• I had a hideous sloe gin hangover at the weekend.  I'll check with the hostess as to what her recipe is (it was very nice and a little too more-ish).
  • I shall be including some chocolate dipped candy orange slices and a christmas based spicy meat rub of herbs etc.
  • E mmyE mmy ✭✭✭

    I think i've found my home for the next couple of months! I'm trying to make a hamper this year for my extended family but having been running short on ideas!

    @Wilkie - could you pass over your chutney recipe?

    I was thinking of making packs of homemade biscuits and jams in a nice box. I've been saving up my old jam jars especially image

  • Good place for jars

    I'm very impressed with all this organising - we're not good at making stuff but do have lots of chutney at the moment so could maybe do my parents a chutney hamper.

    I'll confess that a couple of years ago we brought a small one for the MiL as she is so hard to buy for.  There are still 2 individual puds tucked in her biscuit cupboard (we check what she needs before we take her shopping as her list is not always reliable).  It does mean that I have a small hamper though as she was having a clear out and gave it to Mr USB to get rid of image

  • Sloe gin and other fruity liquors

     Take about a kilo of plums, damsons, sloes etc. With plums damsons and cherries, stone a dozen of them, put stones to one side. Prick the fruit extensively with a darning needle. Put into a large jar with about 1litre of 40% (must be at least 40%) gin, vodka or brandy, and 250g of granulated sugar (adjust according to taste, less if you prefer it less sweet). If using plums, damsons or cherries, add the previously stoned fruit and smash the stones, adding these too. Shake for a bit and then leave on a warm window sill for two-three weeks, shaking every day for a week or so, or until all the sugar has dissolved. Leave to mature for as long as you can, around 2-3 months ideally, before straining the liquor and removing the fruit.

    Don't discard the fruit. It makes a very tasty compote apparently, tho I fear I wouldn't be terribly productive if I splashed it on my morning porridge. The fruit can also be used in chocolates too.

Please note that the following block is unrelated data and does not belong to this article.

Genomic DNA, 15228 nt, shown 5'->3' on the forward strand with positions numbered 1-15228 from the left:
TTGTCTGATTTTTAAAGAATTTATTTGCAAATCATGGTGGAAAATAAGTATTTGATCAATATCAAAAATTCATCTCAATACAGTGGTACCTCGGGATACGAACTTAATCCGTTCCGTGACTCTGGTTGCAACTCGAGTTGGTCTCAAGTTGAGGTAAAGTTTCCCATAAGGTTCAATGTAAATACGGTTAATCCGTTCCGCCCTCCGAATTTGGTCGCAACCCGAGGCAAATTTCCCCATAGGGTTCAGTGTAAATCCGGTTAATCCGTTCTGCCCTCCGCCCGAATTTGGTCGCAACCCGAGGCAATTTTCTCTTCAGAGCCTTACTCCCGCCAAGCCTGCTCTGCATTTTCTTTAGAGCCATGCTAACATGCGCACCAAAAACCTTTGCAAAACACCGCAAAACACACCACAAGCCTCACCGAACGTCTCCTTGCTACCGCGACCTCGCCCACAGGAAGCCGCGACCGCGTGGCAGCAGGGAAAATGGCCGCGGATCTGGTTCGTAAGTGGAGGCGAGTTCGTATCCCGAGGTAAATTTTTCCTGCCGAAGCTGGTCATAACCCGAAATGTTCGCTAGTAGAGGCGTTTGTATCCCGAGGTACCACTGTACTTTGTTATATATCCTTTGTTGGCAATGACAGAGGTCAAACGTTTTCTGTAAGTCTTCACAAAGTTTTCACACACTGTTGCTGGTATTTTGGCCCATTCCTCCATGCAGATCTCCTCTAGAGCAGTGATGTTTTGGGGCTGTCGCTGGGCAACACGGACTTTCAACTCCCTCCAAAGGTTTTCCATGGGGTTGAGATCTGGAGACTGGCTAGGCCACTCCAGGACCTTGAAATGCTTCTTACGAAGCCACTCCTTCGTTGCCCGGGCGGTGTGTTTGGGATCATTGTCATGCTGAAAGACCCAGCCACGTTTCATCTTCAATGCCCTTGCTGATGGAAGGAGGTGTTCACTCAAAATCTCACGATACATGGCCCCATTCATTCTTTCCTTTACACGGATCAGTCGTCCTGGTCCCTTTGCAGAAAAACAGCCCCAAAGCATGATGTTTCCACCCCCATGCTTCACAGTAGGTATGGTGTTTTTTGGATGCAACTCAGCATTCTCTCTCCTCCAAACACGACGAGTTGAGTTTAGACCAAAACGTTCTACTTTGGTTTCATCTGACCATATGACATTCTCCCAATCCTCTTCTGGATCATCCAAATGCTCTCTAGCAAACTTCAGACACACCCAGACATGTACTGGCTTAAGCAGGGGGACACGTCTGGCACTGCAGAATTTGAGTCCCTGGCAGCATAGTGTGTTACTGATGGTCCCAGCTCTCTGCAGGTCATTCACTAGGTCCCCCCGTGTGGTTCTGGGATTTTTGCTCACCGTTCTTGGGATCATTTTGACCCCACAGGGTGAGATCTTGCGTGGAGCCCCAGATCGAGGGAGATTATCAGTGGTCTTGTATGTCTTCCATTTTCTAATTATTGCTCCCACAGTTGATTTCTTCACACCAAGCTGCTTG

• If you're using fruit that have been exposed to frost, there's no need to prick them.
  • What we do with the sloes is freeze them for a few days and that "bursts" them - like a frost.

    (I am ridiculously excited about Christmas already!!)

    image
  • Emmy_bug wrote (see)

    I think i've found my home for the next couple of months! I'm trying to make a hamper this year for my extended family but having been running short on ideas!

    @Wilkie - could you pass over your chutney recipe?

    Apple, Date and GInger Chutney 

    1.5kg brampley apples
    2 garlic cloves, very finely sliced
    250ml cider vinegar
    750g granulated sugar
    250g stoned dates, chopped
    100g sultanas
    50g fresh ginger, peeled and grated
     ½ tsp salt
    ½ tsp ground allspice
    pinch of cayenne pepper

    Peel, core and slice the apples. Place in a large pan with the garlic and vinegar. Cook gently until the apples have broken down a bit, but there are still some pieces of apple. Stir in the sugar, dates, salt and spices. Cook for 20-25 minutes, stirring occasionally. Spoon into hot, sterilised, glass jars.  

    Keep in a cool, dark, dry place for about 2-3 weeks before eating, although it’s pretty damn good straight away.

    I re-use jam jars, and if you fill them while the stuff is hot, and put the lids on straight away and tighten them up, then as the chutney/jam/whatever cools, it shrinks and pulls the "safety button" on the lid down, and you know you've got a good seal.  You don't need wax disks if you do this. 
  • maybe a bit late but I made apple cider vingar this year as well as sloe gin, rhubarb jam, apple butter, apple chutney. (ok so I had a loy of apples). I make stockings for my family and always throw in spices like nutmeg and cinnamon sticks.

    I like the idea of making gingerbread men and other biscuits.

    Might try the chutney recipe above, mine was Domestic Goddess women.

  • You can use the leftover fruit from the flavoured spirits as a fantastic base for a boozy trifle.

  • I made biscotti for my hampers last year, and this year am thinking of doing layered cookies in jars. Basically you layer up the dry ingredients for a nice cookie recipe, and include the recipe and cooking instructions with the jar.

    I've also got apple chutney and marmalade, and will put in bits like home made hot pads, If I get enough time (ha!) I'm thinking of making a knitted then felted market bag to put the whole lot into instead of having to find baskets

     Dunelm Mills have a good selection of jars...the Kilner type, jam jar ones and chunky ones with rubber seals.

  • It's bottles I need really not jars...I've found nice ones in Ikea but the nearest one is 75 miles off...I must see if anyone is travelling up that way before Christmas....I like the thought of biscotti
  • lakeland do slow gin bottles I think
  • For foodie gift ideas - link

    It's a pretty good website. I can spend hours on there image

  • I have a recipe at home for Baileys .... sadly its only as good as the shelf life of the cream   image
  • In my experience Baileys doesn't hang around long enough to go off image